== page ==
The natural consequences of his imprudence were not slow to manifest themselves. In a few months his resources were diminished and his debts increased, the prudent part of his acquaintance looked coolly upon him, his creditors became importunate, his footsteps were dogged by the beagles of legal rapine, a jail seemed to be opening to receive him, and, as he saw no prospect of relief, his spirits and patience began to fail him. At this crisis of his affairs he was saved by the benevolent exertions of a friend. Dr. Pierson Lloyd, his former tutor, and the father of his most intimate companion, prevailed upon the creditors of Churchill to accept a composition of five shillings in the pound, and is said even to have advanced a part of the money which was wanted to carry the agreement into effect. For this noble and opportune act of kindness Churchill after wards proved that he was not ungrateful.

It was while he was struggling with his embarassments, that Churchill, probably with the view of extricating himself from them, resolved to try whether be might not derive benefit from his poetical talents. In his first effort he failed. It was a poem called The Bard, written in Hudibrastic verse. This he offered to a bookseller of the name of Waller, who instantly rejected it, as a contemptible performance. We may well doubt the capability of a bookseller to pronounce on the merit of poetry; but as, at a time when he had the means of procuring for it an extensive circulation, Churchill himself consigned the work to oblivion, we may conclude that, though above contempt, it did not approach to excellence.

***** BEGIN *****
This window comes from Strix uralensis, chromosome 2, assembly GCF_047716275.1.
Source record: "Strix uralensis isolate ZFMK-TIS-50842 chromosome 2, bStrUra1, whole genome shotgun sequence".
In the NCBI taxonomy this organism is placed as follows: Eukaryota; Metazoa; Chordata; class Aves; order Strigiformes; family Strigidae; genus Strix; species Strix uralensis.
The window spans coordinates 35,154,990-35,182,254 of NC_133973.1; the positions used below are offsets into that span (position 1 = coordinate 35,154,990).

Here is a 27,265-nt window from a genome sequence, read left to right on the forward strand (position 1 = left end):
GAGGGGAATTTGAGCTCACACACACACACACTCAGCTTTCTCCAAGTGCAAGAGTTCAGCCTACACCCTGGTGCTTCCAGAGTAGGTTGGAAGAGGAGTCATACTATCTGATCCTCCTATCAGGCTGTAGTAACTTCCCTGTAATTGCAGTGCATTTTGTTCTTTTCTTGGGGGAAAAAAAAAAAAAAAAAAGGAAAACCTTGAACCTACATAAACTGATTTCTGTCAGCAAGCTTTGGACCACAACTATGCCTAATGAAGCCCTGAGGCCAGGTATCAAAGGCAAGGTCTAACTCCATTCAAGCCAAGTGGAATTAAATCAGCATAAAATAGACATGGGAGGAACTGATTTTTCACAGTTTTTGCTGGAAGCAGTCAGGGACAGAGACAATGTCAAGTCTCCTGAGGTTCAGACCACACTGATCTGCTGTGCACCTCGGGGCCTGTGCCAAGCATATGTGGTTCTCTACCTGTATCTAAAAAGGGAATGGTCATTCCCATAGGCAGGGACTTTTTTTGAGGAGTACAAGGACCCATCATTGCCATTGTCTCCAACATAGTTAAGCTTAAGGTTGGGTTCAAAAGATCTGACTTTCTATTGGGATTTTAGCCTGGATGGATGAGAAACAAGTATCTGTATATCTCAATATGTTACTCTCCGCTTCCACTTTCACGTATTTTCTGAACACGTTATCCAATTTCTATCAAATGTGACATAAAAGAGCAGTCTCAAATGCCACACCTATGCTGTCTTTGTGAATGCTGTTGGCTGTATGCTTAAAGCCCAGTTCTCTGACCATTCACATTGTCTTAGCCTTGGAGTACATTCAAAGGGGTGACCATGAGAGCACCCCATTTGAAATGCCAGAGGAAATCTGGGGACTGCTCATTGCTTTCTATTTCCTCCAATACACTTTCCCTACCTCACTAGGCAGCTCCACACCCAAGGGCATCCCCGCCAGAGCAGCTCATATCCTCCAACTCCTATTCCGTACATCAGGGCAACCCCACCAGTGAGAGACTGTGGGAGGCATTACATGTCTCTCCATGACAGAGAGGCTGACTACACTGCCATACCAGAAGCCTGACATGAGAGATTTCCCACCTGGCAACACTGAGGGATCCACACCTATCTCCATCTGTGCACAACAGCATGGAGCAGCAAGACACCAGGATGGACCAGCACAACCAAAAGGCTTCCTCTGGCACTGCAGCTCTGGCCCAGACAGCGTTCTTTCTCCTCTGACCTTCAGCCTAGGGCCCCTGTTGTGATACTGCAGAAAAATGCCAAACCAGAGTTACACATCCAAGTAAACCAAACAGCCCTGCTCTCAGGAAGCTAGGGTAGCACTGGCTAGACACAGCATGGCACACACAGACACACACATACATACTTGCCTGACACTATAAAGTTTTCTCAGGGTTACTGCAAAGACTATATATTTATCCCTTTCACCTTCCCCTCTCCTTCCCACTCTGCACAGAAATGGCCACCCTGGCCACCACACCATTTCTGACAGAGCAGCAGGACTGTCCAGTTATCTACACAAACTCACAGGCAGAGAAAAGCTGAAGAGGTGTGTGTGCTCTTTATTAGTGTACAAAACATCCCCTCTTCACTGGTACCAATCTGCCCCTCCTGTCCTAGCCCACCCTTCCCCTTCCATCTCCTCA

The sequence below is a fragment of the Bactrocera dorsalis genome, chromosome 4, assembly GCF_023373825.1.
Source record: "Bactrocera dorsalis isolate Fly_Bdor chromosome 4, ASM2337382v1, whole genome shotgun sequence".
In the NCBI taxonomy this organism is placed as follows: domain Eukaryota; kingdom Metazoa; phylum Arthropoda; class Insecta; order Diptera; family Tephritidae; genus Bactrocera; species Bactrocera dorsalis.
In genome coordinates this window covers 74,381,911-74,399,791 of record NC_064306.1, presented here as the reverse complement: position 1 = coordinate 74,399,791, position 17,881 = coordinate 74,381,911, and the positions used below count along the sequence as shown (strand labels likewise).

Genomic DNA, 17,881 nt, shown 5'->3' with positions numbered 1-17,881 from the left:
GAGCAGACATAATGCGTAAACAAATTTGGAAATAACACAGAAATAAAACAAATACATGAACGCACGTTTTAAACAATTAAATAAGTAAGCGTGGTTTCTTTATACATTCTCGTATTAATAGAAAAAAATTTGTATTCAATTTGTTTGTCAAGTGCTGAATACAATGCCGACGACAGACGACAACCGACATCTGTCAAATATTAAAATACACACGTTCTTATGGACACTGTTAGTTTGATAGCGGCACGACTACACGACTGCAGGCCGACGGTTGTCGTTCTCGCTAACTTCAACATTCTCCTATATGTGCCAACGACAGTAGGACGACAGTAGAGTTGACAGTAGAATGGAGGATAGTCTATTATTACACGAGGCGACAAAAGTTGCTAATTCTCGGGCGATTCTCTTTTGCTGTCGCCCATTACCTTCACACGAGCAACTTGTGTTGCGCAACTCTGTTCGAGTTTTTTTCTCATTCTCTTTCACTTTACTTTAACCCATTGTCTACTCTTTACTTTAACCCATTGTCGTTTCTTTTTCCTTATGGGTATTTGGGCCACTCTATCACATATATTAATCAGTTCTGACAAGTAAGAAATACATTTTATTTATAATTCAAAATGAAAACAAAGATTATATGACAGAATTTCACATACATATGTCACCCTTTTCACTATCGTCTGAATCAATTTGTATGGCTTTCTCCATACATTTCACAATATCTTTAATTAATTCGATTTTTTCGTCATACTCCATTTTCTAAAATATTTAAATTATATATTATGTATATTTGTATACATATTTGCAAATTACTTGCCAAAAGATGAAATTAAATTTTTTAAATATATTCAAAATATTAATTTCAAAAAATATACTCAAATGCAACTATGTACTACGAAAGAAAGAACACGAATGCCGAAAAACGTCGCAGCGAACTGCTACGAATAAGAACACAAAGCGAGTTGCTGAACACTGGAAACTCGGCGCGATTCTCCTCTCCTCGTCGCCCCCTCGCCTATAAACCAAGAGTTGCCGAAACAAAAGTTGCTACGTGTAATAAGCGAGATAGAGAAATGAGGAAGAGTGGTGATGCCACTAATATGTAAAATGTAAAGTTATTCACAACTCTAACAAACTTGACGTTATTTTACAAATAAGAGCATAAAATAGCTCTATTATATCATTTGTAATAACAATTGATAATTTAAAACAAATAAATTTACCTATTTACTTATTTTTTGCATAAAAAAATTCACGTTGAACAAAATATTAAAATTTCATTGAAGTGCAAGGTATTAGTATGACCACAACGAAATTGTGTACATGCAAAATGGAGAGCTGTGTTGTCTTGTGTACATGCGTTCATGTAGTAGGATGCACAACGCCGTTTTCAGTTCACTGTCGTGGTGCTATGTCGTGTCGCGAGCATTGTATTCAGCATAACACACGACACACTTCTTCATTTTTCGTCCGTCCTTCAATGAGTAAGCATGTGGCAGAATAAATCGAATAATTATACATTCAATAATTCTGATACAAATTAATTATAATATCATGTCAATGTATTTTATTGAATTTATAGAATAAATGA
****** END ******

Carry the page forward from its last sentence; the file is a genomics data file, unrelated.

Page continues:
The Conclave was his next production. It was in anapestic verse, and is said to have been pungently satirical. The objects of the satire were the Dean and Chapter of Westminster. The Dean was Zachary Pearce, Bishop of Rochester, a man of learning, but whose narrowness of mind is demonstrated by the circumstance of his having, on the ground that it was Popish and idolatrous, insisted, though luckily in vain, that the parishioners of St. Margaret's should remove a splendid window of painted glass, with which they had adorned their church. For the present, however, he escaped the shafts of Churchill. By some of the long robe, to whose opinion it was submitted, The Conclave was declared to be actionable, and it was therefore suppressed.